London cuts march: Police clash with splinter groups
Hundreds of activists have clashed with police, causing damage to buildings and bringing disruption to central London.
Protesters, unconnected to the anti-government cuts rally, were in a stand-off with officers in Piccadilly. A group of 200-300 were later contained by police in Trafalgar Square.
Demonstrators had earlier smashed windows and set off fireworks outside shops and banks in Oxford Street.
Union leaders said the violence must not overshadow the peaceful main march.
More than 250,000 people took part in a Trades Union Congress-organised march from Victoria Embankment to Hyde Park.
But a group of about 500 people gathered in Oxford Street, before targeting the Topshop fashion chain's flagship store and the banks Santander, HSBC and RBS.
The Metropolitan Police said 214 people were arrested for a variety of offences, including public order offences, criminal damage, aggravated trespass and violent disorder.
There were 66 reported injuries over the course of the day, including 13 police officers. Sixteen were taken to hospital, including one officer.
Police said officers later came "under sustained attack as they deal with the disorder and attempted criminal damage" in Trafalgar Square.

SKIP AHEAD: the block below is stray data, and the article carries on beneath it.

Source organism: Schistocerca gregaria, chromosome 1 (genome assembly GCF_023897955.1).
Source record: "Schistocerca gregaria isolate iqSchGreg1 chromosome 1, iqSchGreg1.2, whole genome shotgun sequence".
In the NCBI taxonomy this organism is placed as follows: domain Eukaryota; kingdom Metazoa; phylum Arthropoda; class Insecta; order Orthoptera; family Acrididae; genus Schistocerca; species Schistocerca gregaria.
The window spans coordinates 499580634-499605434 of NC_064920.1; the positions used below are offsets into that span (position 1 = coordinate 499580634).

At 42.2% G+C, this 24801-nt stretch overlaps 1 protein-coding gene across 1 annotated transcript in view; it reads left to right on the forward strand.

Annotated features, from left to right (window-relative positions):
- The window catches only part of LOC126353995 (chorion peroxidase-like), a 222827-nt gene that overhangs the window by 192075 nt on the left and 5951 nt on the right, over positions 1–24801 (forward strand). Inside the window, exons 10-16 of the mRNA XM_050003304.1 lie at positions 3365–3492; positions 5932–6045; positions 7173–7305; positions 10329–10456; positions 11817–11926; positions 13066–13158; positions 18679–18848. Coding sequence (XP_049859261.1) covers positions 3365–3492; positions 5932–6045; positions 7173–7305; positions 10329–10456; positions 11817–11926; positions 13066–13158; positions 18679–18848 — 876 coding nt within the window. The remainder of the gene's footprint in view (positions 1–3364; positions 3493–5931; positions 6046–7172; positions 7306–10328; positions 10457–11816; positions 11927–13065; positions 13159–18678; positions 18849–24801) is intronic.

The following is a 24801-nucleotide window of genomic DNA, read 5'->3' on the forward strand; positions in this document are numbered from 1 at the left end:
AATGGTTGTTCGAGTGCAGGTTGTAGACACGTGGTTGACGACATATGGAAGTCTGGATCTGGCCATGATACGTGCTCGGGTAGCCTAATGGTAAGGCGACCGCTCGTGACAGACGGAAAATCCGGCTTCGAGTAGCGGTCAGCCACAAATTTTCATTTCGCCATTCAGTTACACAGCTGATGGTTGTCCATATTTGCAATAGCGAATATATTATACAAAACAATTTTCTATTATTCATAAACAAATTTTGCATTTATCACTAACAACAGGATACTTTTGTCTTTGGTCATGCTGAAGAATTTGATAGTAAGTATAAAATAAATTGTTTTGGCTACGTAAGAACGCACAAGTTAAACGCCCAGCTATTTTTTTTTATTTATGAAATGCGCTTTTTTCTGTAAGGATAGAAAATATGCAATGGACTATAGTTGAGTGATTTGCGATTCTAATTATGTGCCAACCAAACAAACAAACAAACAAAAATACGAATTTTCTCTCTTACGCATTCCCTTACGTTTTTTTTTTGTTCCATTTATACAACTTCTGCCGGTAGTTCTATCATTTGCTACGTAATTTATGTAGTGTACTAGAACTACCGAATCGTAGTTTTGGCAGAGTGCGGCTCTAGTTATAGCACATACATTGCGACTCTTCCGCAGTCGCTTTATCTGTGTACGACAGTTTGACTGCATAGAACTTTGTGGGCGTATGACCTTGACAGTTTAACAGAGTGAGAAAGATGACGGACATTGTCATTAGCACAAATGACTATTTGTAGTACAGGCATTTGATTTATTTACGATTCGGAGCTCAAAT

A Met Police spokesman said missiles had been thrown and attempts were made to damage the Olympic clock.
But after a few hours of containment by police, during which people in the square were only allowed to leave in small groups via its north-eastern corner, there was just a small number of protesters remaining.
BBC engineer Chris Doherty, who was at the square shortly at 2330 GMT, estimated that the containment zone contained fewer than 50 people.
Police were attacked as they tried to stop them smashing their way into banks and shops. They said they came under attack from protesters throwing lightbulbs filled with ammonia.
Officers followed the black-clad mob as they surged along Piccadilly, Regent Street and Oxford Street, the UK's busiest shopping district. The world famous Ritz hotel in Piccadilly suffered damage, as did a Porsche showroom.
The BBC's Tim Willcox said the situation was beginning to return to normal in Oxford Street and Piccadilly at about 2000 GMT.
Scotland Yard commander Bob Broadhurst said he had anticipated there would be some problems.
"They are engaging in criminal activities for their own ends," he said.
"We'll never have enough officers to protect every building in central London."
In a separate incident, about 200 supporters of campaign group UK Uncut staged a sit-in at luxury Piccadilly store Fortnum & Mason.
A spokesman for the demonstrators said the store was chosen because part-owners Whittington Investments "dodge tens of millions in tax".
TUC General Secretary Brendan Barber said he "bitterly regretted" the violence, adding that he hoped it would not detract from the massive anti-cuts march.
"I don't think the activities of a few hundred people should take the focus away from the hundreds of thousands of people who have sent a powerful message to the government today," he said.
Labour leader Ed Miliband, who spoke at the rally, said there was "no excuse" for the violent scenes.
"I unequivocally condemn those who have committed acts of violence," he added.
Policing minister Nick Herbert said "a small minority of individuals were intent on disorder".